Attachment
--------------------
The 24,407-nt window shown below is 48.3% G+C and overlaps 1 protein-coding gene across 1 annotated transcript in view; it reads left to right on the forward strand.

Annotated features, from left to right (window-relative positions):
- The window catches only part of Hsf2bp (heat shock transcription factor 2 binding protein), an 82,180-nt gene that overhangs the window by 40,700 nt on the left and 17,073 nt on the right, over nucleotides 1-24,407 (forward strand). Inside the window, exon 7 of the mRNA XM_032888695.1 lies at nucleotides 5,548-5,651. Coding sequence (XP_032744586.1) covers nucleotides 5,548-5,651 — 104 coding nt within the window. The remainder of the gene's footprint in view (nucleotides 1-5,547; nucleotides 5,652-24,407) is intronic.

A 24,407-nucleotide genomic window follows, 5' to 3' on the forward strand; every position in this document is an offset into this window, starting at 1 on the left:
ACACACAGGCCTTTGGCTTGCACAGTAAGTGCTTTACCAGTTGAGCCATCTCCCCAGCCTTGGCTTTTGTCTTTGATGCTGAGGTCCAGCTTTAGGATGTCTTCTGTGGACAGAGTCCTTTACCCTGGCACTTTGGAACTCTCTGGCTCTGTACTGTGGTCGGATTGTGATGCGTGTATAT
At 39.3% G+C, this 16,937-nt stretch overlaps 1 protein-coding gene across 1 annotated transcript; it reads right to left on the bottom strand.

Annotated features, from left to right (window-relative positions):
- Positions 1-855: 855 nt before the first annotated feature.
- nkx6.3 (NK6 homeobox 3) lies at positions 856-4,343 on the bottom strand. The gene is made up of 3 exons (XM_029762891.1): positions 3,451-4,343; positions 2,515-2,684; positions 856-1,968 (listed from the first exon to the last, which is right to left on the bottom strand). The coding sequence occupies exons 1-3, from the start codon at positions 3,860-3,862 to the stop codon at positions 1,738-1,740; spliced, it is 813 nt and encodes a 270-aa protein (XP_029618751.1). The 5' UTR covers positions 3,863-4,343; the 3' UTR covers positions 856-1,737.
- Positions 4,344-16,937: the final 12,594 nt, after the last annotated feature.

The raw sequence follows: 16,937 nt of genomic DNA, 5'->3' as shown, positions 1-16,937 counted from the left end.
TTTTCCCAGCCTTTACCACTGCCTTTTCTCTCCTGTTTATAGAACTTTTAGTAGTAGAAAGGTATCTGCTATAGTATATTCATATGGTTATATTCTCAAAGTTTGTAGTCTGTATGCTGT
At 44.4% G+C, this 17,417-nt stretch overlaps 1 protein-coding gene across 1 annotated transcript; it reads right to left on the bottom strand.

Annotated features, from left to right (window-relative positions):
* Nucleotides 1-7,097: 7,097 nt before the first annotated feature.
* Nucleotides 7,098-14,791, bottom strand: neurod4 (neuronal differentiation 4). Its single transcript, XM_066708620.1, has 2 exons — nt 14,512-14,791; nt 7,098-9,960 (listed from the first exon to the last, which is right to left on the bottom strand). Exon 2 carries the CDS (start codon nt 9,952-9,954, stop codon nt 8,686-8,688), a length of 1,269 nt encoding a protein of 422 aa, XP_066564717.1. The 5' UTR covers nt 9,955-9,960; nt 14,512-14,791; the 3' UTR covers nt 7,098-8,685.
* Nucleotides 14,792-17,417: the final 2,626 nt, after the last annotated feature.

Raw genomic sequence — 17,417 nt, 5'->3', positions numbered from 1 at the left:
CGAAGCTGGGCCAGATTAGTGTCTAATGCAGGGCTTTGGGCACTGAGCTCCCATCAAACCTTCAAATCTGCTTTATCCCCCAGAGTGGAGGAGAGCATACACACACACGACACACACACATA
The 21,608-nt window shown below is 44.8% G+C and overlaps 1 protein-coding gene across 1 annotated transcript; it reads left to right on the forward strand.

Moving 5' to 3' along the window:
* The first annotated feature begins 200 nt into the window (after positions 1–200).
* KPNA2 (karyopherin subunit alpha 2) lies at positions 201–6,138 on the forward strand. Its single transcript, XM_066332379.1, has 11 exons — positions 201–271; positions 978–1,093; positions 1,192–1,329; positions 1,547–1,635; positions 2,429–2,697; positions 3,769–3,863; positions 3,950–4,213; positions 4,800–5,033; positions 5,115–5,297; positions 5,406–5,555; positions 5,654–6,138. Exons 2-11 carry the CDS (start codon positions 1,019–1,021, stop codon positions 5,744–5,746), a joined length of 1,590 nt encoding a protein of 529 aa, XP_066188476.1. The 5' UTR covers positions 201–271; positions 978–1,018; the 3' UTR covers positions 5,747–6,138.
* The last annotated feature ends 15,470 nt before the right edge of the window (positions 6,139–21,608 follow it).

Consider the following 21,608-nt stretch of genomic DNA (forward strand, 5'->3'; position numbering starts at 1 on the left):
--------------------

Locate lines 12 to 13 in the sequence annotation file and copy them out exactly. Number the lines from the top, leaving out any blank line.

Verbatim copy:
TTTTCCCAGCCTTTACCACTGCCTTTTCTCTCCTGTTTATAGAACTTTTAGTAGTAGAAAGGTATCTGCTATAGTATATTCATATGGTTATATTCTCAAAGTTTGTAGTCTGTATGCTGT
At 44.4% G+C, this 17,417-nt stretch overlaps 1 protein-coding gene across 1 annotated transcript; it reads right to left on the bottom strand.